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The Number on Your Forearm Is Blue Like Your Eyes: A Memoir by Eva Umlauf


Translated from the German by Shelley Frisch
Foreword by Michael Brenner; afterword by Naomi Umlauf

A co-publication of Mandel Vilar Press and Dryad Press
Paperback with French Flaps / photographs /  240 pages / $24.95  ISBN: 9781942134961
eBook / $9.99 / E-ISBN:9781942134978

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Tattooed in Auschwitz as a toddler, Eva Umlauf outlasted her Holocaust ordeal and became a healer of children.

On November 3, 1944, a pregnant Agnes Hecht with her twenty-three-month old daughter Eva was pushed out of a box car onto a train ramp in Auschwitz, having been transported from a Jewish labor camp in Slovakia. Though a fellow prisoner warned Agnes tat to survive the gas chamber she must abandon her child, Agnes held on tightly to Eva. For some reason, they were not “selected” Instead they entered the death camp and were branded. Eva’s prisoner ID number, A-26959 remains etched on her forearm.

Late in lie Eva resolved to find out what had happened to her and her family during and after the war. With the assistance of journalist Stefanie Oswalt, shee conducted interviews, visited labor and death camps, and conducted archival research in Europe and Israel. As American University Professor Michael Brenner writes in his foreword, “This is not just the story of survival but also of a childhood in the shadow of the Holocaust, a youth under Communism, and a new life in an emerging democratic Germany. It is a story which will surprise even those who think they know everything about the Holocaust.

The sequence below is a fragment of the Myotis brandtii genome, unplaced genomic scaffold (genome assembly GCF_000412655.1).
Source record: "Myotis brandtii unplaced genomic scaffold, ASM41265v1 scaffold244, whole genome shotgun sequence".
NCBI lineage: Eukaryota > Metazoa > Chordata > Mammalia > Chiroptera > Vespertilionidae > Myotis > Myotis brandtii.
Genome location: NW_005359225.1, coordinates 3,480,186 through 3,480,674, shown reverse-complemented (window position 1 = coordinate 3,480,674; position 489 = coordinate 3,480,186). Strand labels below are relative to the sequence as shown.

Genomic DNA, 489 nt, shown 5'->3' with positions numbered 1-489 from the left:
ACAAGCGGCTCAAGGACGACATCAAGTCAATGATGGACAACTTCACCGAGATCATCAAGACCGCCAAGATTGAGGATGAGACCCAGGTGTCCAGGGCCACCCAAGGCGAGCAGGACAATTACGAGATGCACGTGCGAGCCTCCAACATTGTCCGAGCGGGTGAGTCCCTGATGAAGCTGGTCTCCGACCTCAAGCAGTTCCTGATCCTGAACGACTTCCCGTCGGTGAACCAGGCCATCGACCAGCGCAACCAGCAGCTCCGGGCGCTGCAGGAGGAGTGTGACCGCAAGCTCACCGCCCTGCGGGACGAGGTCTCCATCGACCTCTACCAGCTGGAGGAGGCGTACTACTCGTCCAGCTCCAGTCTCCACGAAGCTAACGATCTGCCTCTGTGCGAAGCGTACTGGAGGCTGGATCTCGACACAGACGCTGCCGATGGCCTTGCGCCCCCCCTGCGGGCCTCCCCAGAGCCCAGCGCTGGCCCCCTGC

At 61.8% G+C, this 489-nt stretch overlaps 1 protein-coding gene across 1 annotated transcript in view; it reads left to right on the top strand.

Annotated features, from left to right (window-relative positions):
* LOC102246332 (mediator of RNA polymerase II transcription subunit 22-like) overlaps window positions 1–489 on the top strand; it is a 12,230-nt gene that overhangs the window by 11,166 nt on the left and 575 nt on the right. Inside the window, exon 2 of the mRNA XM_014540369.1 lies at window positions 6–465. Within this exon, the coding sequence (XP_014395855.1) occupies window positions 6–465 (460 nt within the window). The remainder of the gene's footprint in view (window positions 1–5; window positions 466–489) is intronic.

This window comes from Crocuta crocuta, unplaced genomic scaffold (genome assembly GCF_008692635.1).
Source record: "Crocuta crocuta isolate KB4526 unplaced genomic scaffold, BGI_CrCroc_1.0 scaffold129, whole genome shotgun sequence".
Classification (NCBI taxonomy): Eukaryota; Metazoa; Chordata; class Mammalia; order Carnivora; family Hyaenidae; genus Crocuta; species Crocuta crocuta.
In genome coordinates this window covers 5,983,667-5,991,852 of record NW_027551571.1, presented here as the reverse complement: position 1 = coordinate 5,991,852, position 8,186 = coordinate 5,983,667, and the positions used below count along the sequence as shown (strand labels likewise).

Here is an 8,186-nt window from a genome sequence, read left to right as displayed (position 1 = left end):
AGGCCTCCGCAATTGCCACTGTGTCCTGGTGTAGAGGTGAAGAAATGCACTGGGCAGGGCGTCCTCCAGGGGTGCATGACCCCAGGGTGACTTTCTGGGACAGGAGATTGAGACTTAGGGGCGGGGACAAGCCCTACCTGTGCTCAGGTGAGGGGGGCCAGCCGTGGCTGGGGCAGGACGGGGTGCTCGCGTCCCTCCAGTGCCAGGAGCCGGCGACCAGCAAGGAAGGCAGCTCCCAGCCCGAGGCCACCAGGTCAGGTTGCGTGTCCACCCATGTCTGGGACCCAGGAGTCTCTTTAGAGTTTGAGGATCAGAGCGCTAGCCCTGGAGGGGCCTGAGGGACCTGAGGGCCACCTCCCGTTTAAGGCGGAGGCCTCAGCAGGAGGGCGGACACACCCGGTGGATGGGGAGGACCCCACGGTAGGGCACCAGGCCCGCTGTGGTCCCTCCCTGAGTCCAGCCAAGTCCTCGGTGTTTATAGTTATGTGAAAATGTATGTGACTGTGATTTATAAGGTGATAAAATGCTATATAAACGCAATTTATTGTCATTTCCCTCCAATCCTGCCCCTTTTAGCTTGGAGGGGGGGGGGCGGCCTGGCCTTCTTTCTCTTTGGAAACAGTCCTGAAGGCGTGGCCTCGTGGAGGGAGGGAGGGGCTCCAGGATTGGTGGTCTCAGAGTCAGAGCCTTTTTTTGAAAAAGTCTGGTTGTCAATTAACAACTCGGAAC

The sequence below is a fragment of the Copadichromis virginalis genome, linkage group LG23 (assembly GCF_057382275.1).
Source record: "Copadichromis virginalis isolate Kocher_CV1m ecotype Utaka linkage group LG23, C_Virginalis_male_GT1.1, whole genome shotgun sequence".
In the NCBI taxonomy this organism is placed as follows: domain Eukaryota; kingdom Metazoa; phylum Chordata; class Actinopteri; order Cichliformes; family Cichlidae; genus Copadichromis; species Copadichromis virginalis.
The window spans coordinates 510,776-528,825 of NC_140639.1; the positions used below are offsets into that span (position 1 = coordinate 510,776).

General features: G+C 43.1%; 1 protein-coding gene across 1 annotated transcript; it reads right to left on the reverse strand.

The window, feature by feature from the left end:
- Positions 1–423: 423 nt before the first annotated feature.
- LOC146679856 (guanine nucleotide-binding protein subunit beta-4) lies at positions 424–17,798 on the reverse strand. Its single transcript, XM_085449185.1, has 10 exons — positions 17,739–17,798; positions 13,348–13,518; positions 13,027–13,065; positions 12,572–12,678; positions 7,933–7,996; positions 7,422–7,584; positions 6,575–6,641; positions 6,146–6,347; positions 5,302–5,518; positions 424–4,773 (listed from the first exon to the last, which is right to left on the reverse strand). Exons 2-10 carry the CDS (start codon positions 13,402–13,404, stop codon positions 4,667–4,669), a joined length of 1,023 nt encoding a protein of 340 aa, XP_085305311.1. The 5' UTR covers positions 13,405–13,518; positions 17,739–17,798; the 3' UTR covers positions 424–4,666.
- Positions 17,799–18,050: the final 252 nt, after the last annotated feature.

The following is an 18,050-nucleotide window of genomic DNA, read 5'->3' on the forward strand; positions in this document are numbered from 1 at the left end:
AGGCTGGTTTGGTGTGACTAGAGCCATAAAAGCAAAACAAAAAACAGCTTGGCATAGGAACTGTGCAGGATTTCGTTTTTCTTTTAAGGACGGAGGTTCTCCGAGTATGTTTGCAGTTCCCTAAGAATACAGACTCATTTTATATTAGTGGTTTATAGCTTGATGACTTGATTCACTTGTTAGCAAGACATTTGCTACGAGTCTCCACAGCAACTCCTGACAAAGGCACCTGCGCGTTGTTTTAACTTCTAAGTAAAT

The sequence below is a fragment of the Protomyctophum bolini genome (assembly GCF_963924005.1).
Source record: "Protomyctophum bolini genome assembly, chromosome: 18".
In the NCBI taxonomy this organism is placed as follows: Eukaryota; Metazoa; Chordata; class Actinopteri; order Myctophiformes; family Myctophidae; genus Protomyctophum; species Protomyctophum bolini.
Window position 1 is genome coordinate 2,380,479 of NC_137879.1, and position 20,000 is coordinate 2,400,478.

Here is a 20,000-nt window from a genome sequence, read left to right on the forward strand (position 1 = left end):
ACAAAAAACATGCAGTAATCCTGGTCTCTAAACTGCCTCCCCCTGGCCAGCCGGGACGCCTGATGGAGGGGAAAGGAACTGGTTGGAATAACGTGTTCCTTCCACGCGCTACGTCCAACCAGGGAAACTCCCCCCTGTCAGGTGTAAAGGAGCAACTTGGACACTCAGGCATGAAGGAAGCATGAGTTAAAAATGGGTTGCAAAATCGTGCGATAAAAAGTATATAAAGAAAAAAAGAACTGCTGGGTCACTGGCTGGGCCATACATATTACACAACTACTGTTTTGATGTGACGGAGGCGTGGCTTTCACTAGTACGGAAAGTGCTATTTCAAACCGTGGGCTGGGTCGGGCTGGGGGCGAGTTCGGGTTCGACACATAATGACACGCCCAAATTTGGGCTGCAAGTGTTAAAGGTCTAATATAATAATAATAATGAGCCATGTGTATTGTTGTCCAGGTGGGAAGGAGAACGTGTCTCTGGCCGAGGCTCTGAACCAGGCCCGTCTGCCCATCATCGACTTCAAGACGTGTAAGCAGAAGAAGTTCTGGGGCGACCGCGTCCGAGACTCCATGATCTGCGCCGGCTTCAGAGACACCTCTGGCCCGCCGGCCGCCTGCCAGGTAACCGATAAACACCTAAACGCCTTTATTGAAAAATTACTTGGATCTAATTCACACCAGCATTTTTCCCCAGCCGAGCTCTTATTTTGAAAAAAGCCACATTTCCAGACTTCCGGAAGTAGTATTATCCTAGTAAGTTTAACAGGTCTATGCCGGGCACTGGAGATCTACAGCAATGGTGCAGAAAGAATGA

The memoir concludes with an Afterword by Naomi Umlauf, Eva’s mixed-race granddaughter. Read “A Granddaughter’s Reflections” here.


Eva Umlauf was one of the youngest survivors of Auschwitz. After World War II she returned with her mother and sister to Trenčín in Czechoslovakia. She studied medicine, married a fellow Holocaust survivor in 1966, and managed, with difficulty, to leave Soviet-controlled Czechoslovakia and settle with her husband in Munich. After his untimely death and with a child to support, she worked as a clinic doctor, later opening a pediatrics practice and becoming a child psychotherapist. She married a second time and had two more sons. In 2011, Eva first spoke at the commemoration ceremony in Auschwitz, and since then has been involved in many research projects and as a contemporary witness in international conferences. She continues to practice psychotherapy.

Shelley Frisch taught at Columbia University and Haverford College, where she chaired the German Department, before turning to translation full-time in the 1990s. Her translations from German, including biographies of Friedrich Nietzsche, Albert Einstein, Leonardo da Vinci, Marlene Dietrich/Leni Riefenstahl (dual biography), and Franz Kafka, along with many other works of fiction and nonfiction, have been awarded numerous translation prizes, including the Helen and Kurt Wolff Translator’s Prize. 

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